Getting iodized salt on the plate

Knowledge brokering02 Nov 2022Mariëlle Karssenberg, Jorrit Oppewal

Getting iodized salt on the plate: Dynamics, barriers, and opportunities around the regional trade of iodized salt in West and Central Africa

Iodine is one of the most essential dietary needs of the human body. Insufficient intake can result in Iodine Deficiency Disorders (IDD) which can cause adverse effects on mental and physical health. Universal fortification of salt with iodine has proven to be the most effective strategy to ensure that people consume sufficient amounts of iodine in their diets. UNICEF estimates that 89% of the global population consumes salt with at least some iodine content. This percentage is lower, at 83.3% when only looking at West and Central Africa (WCA).

Since 2010, however, further progress has stalled, and across WCA there are even signs of retrogression. Therefore, a renewed focus and attention to the problem of iodine deficiency is much needed. To make structural progress in the WCA region regional trade dynamics should be part of the conversation. The number of salt-producing areas in the region is limited, concentrated in Ghana and Senegal, meaning that most WCA citizens depend on smooth regional trade for their access to iodized salt.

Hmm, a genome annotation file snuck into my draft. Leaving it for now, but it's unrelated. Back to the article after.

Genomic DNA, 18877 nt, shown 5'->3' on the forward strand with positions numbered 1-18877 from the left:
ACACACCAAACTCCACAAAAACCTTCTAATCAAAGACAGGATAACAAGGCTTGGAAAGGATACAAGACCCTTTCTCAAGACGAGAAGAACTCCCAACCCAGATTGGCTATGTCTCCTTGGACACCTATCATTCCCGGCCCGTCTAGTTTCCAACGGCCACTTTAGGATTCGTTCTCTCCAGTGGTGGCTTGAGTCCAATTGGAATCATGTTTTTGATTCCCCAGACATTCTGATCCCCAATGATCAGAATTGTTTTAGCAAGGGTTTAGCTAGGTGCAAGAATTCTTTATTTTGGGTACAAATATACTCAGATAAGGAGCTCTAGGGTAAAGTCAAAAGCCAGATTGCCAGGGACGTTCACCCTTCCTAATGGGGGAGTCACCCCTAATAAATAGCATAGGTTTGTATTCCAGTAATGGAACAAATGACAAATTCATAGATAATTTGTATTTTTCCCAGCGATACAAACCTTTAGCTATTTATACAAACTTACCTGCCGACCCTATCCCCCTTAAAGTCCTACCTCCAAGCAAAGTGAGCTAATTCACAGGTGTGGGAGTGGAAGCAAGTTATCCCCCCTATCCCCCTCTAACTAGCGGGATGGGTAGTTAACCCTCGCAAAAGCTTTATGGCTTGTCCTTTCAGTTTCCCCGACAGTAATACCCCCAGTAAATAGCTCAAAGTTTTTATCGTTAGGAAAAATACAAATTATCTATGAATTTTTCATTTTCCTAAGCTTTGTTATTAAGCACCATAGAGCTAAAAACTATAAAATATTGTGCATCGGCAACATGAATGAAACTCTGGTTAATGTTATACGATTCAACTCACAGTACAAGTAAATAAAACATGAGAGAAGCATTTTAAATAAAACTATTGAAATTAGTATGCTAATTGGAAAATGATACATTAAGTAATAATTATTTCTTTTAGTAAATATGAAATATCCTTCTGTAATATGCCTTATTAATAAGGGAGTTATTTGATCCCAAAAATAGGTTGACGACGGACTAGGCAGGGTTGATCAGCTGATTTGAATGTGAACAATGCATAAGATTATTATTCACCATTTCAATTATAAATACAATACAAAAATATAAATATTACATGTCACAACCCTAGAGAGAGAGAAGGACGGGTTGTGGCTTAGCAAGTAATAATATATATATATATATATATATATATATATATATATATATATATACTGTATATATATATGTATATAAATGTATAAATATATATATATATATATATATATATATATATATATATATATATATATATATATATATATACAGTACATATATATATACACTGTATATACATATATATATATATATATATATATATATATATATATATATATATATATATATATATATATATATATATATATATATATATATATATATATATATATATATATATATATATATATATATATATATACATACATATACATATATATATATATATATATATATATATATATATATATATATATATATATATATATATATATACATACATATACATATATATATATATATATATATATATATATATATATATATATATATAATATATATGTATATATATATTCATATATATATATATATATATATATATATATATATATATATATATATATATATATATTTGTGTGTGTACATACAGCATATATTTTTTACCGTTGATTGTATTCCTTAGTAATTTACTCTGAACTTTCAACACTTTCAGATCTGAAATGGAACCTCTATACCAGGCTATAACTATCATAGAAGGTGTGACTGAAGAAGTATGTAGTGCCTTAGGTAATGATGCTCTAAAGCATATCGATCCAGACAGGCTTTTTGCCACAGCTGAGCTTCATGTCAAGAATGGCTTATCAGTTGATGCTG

This report describes the dynamics, barriers, and opportunities in relation to strengthening the flow of iodized salt in West and Central Africa.
The methodology consists of three important elements:

  1. review of existing studies and literature;
  2. analysis of available trade data (COMTRADE);
  3. five dedicated country-level reports, for which country experts undertook fieldwork, visiting relevant sites and interviewed stakeholders. The selected countries include two net salt-exporting countries (Ghana and Senegal) and three net salt-importing countries (Burkina Faso, Togo, and Côte d’Ivoire).

The report also looks ahead and provides 8 recommendations that can inform the dialogue and the process going forward.

This review was undertaken as a partnership project between the United Nations Children’s Fund (UNICEF) and the Iodine Global Network (IGN), executed in partnership with The Broker, with funding support from USAID and BMGF.